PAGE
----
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News

Inside the mind of a psychopath

Cardiff University : 28 May, 2003  (Technical Article)
Psychopathic murderers have an abnormal perception of violence, failing to see it as unpleasant, research at Cardiff University has shown. The results, from specially adapted psychological tests, and published in Nature, may provide an important insight into the criminal mind.
Psychopathic murderers have an abnormal perception of violence, failing to see it as unpleasant, research at Cardiff University has shown. The results, from specially adapted psychological tests, and published in Nature, may provide an important insight into the criminal mind.

Finding out what people truly think about certain issues, such as, for example, race or obesity, is often difficult as many people will say what they want you to hear rather than their real views. This is particularly true for criminal activities such as violence and paedophilia. However, psychologists have now begun to measure such beliefs by implicit tests where it is difficult to fake or hide true beliefs.

Dr Nicola Gray and colleagues at Cardiff Universityís School of Psychology subjected psychopathic murderers to a modified version of the Implicit Association Test, which is designed to reveal carefully concealed prejudices about violence. The results suggest that, compared with non-psychopathic criminals and psychopaths who are not killers, psychopathic murderers have more positive reactions to violence.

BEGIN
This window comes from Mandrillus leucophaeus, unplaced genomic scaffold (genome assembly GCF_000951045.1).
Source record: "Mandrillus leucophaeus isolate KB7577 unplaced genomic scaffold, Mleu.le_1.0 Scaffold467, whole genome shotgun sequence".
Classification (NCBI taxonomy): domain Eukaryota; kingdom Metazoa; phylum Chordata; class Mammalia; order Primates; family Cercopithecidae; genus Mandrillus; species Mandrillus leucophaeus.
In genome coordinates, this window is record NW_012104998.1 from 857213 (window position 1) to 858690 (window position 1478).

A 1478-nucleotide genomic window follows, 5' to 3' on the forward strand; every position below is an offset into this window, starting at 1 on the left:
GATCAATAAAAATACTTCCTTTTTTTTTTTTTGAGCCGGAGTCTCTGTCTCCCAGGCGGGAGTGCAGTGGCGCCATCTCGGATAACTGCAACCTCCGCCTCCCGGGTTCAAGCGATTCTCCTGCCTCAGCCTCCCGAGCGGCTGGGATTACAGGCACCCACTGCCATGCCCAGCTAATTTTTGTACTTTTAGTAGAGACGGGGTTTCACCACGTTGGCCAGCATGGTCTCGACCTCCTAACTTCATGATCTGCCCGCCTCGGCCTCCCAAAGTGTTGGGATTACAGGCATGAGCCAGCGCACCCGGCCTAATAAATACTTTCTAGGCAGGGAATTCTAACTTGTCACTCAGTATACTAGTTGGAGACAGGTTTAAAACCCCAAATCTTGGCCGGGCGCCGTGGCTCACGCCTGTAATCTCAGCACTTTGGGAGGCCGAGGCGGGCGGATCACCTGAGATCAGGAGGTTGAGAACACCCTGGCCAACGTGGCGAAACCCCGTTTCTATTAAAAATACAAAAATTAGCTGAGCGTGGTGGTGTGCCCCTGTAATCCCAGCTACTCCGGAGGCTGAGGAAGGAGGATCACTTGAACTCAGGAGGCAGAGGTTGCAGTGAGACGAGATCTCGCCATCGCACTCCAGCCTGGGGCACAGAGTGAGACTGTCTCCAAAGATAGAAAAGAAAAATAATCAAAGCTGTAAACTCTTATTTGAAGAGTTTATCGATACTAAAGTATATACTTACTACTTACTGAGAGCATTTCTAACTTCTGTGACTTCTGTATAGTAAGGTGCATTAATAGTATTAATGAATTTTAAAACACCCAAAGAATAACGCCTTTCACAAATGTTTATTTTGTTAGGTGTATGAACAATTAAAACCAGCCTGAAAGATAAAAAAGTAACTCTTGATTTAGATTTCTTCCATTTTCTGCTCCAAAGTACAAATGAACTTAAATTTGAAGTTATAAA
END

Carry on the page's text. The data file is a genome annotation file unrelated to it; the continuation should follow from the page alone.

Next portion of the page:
'These views may underpin their actions,' said Dr Gray. 'The results suggest that this specially adapted test is able to reveal the beliefs and thoughts that the person may want to disguise. Much further work is needed, but such techniques could become an important tool in identifying risk factors that may lead to future violence.'

The research was carried out in collaboration with colleagues at the South Wales Forensic Psychiatric Service at Glanrhyd Hospital, the University of Wales College of Medicine and Her Majestyís Prison service.
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